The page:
# Convergence theorem for Gibbs sampling

The convergence theorem for Gibbs sampling states:

Given a random vector $$X$$ with components $$X_1,X_2,...X_K$$ and the knowledge about the conditional distribution of $$X_k$$ we can find the actual distribution using Gibbs Sampling infinitly often.

The exact theorem as stated by book (Neural Networks and Learning Machines):

The random variable $$X_k^{(n)}$$ converges in distribution to the true probability distributions of $$X_k$$ for k=1,2,...,K as n approaches infinity

$$\lim_{n \rightarrow \infty}P(X^{(n)}_k \leq x | X(0)) = P_{X_k}(x)$$ for $$k > = 1,2,...,K$$

where $$P_{X_k}(x)$$ is the marginal cumulative distribution function of $$X_k$$

While doing research on this, for a deeper understanding, I ran across this answer. Which explains quite well how to pick a single sample using the Method, but I am not able to extend/modify it to fit the convergence theorem, as the result of the given example is one sample (spell) and not a final/actual probability distribution.

Therefore, how do I have to modify that example to fit the convergence theorem?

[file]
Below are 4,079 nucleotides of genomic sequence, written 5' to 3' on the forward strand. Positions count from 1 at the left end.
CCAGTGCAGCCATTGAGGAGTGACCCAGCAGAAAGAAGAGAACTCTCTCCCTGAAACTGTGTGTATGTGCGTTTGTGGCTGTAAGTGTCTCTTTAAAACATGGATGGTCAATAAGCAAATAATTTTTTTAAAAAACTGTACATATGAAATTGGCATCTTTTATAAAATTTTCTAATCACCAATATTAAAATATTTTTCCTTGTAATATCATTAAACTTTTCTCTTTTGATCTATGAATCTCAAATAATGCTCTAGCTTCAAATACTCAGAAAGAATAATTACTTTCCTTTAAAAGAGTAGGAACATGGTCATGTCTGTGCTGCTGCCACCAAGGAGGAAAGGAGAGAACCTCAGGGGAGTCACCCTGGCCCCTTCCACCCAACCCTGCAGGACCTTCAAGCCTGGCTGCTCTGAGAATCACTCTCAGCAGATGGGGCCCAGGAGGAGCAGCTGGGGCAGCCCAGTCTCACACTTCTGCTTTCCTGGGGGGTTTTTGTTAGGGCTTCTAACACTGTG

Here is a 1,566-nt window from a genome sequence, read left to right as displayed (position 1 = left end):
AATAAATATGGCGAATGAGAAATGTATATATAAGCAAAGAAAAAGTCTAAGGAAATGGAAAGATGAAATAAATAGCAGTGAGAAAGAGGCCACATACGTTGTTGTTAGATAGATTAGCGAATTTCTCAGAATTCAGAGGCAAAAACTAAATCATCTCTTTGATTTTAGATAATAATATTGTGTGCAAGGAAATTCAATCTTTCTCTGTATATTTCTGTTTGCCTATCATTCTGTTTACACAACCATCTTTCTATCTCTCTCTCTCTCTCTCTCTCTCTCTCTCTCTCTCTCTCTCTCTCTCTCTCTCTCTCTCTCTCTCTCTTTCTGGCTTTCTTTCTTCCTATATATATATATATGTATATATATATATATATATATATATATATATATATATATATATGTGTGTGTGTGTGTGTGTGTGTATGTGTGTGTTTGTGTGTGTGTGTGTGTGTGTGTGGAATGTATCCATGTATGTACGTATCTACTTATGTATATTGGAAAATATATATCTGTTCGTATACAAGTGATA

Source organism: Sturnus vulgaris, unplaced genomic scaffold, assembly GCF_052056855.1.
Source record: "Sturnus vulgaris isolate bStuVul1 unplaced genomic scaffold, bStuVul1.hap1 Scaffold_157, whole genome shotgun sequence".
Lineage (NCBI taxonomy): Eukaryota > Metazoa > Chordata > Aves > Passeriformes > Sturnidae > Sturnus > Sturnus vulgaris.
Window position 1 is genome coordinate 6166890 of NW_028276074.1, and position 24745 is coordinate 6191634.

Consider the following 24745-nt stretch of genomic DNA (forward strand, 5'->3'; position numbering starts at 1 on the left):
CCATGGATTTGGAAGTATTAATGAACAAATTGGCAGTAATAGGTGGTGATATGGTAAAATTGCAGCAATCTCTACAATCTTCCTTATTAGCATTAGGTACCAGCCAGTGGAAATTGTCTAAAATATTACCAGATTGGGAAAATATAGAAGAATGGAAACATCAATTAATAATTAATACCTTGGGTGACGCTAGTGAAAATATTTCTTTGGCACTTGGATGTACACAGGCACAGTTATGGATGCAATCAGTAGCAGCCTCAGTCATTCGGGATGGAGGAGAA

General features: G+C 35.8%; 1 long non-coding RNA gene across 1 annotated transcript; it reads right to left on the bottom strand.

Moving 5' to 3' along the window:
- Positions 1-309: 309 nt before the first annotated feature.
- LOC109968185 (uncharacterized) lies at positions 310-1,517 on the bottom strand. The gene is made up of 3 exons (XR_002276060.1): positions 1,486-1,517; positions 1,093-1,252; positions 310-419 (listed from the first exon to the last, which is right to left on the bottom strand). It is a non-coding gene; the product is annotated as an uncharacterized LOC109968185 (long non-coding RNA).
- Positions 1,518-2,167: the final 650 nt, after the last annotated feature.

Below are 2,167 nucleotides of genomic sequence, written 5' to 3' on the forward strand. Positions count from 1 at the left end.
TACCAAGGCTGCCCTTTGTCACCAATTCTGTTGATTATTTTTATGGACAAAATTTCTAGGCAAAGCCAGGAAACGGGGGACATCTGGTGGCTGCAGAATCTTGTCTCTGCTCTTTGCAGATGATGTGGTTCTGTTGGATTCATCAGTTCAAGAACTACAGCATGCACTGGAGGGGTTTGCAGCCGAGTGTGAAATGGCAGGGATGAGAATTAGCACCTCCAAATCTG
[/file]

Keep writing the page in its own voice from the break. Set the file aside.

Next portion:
• That doesn't look like a convergence theorem to me... convergence theorems generally say something like "as $t \to \infty$, some function of $t$ (e.g., a probability distribution) approaches some other function". Oct 10 '13 at 21:02
• Just because you have a Gibbs sampler doesn't guarantee convergence (it's quite easy to construct a situation where sampling the full conditionals won't converge). Convergence of a particular implementation of Gibbs sampling (that is, with a particular model), and for MCMC implementations in general, is shown by establishing that the sampling scheme satisfies the conditions for convergence of a Markov Chain (usually fairly easy). If you look at what conditions have to apply for a Markov Chain to converge to its stationary distribution, you can see what you need to hold. Oct 10 '13 at 21:29
• I added the quotation from the book I am using
– Sim
Oct 10 '13 at 21:36